Rather than signaling a trend towards deglobalization, the available data hints at a looming “great reallocation” of US supply chain activity. This shift is marked by a decline in direct US sourcing from China, with a corresponding rise in import share from low-wage locations, chiefly Vietnam, and regional trade areas, particularly Mexico. Recent policy efforts may ultimately not succeed in their objective to reduce US dependence on supply chains tied to China. Despite a decrease in US direct reliance on China, there has been an increase in China’s import share in “friendly” nations, including the EU, Mexico, and Vietnam. Chinese firms are stepping up FDI and production facilities in Vietnam and Mexico in critical sectors, albeit from a low base. This suggests that plants in which China is the ultimate owner may continue to play a significant role in US value chains.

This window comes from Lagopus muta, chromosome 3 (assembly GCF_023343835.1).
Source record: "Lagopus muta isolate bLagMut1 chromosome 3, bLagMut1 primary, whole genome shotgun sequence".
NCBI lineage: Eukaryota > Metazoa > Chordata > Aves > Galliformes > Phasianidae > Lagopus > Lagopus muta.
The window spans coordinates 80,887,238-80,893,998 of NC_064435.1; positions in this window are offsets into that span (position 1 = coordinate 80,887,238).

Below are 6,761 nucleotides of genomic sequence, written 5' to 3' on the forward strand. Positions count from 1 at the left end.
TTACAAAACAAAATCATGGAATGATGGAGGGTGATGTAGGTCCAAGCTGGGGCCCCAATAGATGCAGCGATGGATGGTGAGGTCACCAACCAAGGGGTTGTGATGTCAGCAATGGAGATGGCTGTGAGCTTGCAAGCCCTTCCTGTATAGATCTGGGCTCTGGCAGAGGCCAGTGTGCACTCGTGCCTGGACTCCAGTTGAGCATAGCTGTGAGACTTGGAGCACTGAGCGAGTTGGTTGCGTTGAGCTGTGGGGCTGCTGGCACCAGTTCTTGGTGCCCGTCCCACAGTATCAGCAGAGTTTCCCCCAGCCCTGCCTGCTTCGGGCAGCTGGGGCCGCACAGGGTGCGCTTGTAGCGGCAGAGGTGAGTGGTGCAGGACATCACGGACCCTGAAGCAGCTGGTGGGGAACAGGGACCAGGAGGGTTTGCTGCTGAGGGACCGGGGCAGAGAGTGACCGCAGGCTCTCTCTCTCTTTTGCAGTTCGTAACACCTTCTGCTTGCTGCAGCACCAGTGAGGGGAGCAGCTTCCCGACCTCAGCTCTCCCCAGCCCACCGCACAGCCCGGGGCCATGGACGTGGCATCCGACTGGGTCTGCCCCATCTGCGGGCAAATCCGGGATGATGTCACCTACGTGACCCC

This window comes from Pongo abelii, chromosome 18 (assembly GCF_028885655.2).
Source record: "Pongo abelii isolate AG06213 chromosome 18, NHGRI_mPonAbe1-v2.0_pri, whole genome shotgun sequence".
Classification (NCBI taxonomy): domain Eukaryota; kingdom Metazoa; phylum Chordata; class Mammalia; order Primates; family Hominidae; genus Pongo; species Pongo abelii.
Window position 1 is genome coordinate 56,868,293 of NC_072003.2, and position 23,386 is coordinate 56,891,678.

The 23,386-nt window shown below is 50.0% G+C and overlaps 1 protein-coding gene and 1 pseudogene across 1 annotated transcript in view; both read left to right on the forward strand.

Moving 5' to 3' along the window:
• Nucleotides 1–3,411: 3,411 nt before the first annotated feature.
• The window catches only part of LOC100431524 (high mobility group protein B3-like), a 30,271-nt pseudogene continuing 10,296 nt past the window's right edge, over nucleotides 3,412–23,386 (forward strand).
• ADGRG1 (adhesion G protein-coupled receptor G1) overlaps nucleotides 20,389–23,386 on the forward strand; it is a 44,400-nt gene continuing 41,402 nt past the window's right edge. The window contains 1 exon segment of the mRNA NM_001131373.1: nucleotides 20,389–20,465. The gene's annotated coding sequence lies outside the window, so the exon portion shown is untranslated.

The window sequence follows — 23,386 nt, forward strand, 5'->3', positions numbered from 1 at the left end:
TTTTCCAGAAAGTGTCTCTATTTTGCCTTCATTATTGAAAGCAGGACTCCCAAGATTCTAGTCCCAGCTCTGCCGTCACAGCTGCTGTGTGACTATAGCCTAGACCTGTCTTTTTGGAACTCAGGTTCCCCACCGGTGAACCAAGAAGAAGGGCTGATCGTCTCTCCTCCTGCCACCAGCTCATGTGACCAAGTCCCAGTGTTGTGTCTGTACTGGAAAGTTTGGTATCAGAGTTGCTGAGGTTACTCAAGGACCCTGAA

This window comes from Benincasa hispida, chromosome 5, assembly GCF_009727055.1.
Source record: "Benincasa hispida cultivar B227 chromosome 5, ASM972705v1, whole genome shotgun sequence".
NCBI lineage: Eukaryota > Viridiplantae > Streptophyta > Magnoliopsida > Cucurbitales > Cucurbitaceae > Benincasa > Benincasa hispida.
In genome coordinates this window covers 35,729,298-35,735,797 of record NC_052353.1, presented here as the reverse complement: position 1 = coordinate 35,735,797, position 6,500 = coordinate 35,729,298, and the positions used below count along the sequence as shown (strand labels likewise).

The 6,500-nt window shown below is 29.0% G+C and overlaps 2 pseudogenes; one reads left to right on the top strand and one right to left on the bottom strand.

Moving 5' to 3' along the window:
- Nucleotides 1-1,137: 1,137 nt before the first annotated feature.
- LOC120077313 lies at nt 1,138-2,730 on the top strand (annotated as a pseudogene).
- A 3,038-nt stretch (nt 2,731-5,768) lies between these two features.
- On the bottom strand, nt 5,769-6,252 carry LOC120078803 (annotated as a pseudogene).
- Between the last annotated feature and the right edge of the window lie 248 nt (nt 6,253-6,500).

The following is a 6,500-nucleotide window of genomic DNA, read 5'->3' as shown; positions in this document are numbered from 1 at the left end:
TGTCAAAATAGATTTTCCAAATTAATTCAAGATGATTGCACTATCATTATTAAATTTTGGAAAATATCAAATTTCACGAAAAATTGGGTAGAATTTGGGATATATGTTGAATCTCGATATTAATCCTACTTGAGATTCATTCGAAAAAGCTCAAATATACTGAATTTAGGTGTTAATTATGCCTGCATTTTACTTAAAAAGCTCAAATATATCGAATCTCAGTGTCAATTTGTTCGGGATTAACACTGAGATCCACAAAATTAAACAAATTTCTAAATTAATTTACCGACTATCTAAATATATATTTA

- Date Posted:
- August 29, 2023
One way to better understand the impact of BoJ YCC exit on Japanese demand for US Treasuries is to look at how much of the recent increase in US long-term interest rates has happened during Tokyo trading hours. Since the BoJ YCC exit surprise in late July, the move higher in 10s has occurred almost entirely during New York trading hours. This suggests that US rates are not driven higher by Japanese investors during Tokyo trading hours. Hence, BoJ YCC exit doesn’t seem to be the reason long rates have increased over the past month. Instead, likely drivers of US rates over the past month are the US sovereign downgrade, fewer dollars for China to recycle in a falling exports environment, Fed QT, the significant budget deficit, the large stock of T-bills, and the Treasury’s intention to increase coupon auction sizes.